Monday, October 25, 2004

Image over-haul

A lot of people who know me assume that I can do manly things like build decks, not because of my physically imposing presence (I have a cleft lip that appears to be the remnants of a fight that I lost) or my tattoo, but because I drive a pick-up truck. But in reality, the only manly thing that I really know how to do is drive a pick-up truck, although I have been known to mow a lawn or two in my day, if that counts. Oftentimes other pick-up truck drivers will look at my truck up and down, and then ask me questions like "What kind of truck ya' got there?" to which I will reply, "red." Then they will ask me how many "cylinders" it has, and I will pretend that someone is calling me on my cell phone.

I drive a pick-up truck because when I graduated from college, I got a job in the field of construction. At that point, my background in construction consisted of living in a house (my parent's house) that was more than likely constructed at some point, although I was never sure how. Anyway, I don't know how I got this job, or why I accepted it, but I needed a pick-up truck for it, so I could haul building materials all over the "site," like wood and nails, and sometimes Mexicans, who the company often hired to clean stuff up. It didn't take long for everyone to realize that I had no idea how to build a house, mainly because during my first week on the job, it took me 2 1/2 hours to install a doorknob, which was never "officially" installed correctly, but would eventually require a replacement door. Anyway, after that incident I ended up sweeping basement floors with my new Mexican friends, who would always ask me for a ride home. Then I quit.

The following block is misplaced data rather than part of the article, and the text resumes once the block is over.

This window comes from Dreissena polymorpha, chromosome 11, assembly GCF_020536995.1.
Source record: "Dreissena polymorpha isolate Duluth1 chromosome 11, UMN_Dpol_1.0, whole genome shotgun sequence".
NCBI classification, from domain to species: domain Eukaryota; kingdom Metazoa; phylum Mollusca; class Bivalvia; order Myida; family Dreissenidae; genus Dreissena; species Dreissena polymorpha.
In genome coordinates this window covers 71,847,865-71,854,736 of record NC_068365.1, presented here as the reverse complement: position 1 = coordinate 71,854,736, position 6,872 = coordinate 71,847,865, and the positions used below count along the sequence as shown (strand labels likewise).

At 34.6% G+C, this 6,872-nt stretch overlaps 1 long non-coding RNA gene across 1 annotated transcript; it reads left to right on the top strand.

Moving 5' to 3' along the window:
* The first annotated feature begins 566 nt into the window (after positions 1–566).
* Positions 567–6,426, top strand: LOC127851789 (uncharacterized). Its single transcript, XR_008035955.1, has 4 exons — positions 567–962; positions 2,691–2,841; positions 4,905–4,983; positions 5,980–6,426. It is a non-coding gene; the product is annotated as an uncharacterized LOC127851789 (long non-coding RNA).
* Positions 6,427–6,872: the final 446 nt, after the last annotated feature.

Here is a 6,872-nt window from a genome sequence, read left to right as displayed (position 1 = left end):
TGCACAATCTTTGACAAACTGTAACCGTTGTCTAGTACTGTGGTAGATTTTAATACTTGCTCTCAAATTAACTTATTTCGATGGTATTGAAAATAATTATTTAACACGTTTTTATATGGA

Anyway, here I am years later, with the same pick-up truck, which no longer has the same manly effect because I now drive it around wearing a shirt and tie (I used to drive it while wearing work boots, and making mean faces at other cars while "Like a Rock" blared from the radio). But I still can't actually DO anything manly, which is evidenced by the fact that I had to call my dad to come over last week to fix the sink. He brought over his "bucket o' manly tools" and then went to work, while using terms like "gasket," "washer," and "can you get me some paper towels?" He tried to show me how he fixed it so I could do the same if it should become clogged again, but I wasn't really paying attention.

My wife is utterly unimpressed by my inability to fix or build anything, although I am very good at carrying heavy things up the stairs. Just this past weekend, my wife's uncle gave us some firewood, and I loaded it into the back of my pick-up truck in a very manly fashion, and when I got home I carried it all upstairs. But then I got a splinter, and my wife took it out with her tweasers. Then I quit.